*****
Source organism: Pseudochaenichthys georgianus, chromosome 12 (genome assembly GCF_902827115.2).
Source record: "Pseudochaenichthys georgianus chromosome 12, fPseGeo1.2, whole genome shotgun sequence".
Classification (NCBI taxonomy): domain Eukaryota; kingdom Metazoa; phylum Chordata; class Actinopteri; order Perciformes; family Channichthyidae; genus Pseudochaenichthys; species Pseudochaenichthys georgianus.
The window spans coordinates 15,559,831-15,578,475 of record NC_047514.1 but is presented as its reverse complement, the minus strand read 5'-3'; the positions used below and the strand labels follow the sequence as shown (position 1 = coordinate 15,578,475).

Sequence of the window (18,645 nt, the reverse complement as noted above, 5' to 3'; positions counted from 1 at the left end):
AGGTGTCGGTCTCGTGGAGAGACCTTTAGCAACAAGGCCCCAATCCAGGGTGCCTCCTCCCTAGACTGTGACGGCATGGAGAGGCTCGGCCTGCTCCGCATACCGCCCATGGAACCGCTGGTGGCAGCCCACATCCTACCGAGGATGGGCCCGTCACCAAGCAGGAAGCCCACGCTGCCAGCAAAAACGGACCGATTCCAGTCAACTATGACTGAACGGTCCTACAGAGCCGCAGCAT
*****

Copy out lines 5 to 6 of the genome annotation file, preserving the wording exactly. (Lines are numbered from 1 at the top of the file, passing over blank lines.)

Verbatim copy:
Sequence of the window (18,645 nt, the reverse complement as noted above, 5' to 3'; positions counted from 1 at the left end):
AGGTGTCGGTCTCGTGGAGAGACCTTTAGCAACAAGGCCCCAATCCAGGGTGCCTCCTCCCTAGACTGTGACGGCATGGAGAGGCTCGGCCTGCTCCGCATACCGCCCATGGAACCGCTGGTGGCAGCCCACATCCTACCGAGGATGGGCCCGTCACCAAGCAGGAAGCCCACGCTGCCAGCAAAAACGGACCGATTCCAGTCAACTATGACTGAACGGTCCTACAGAGCCGCAGCAT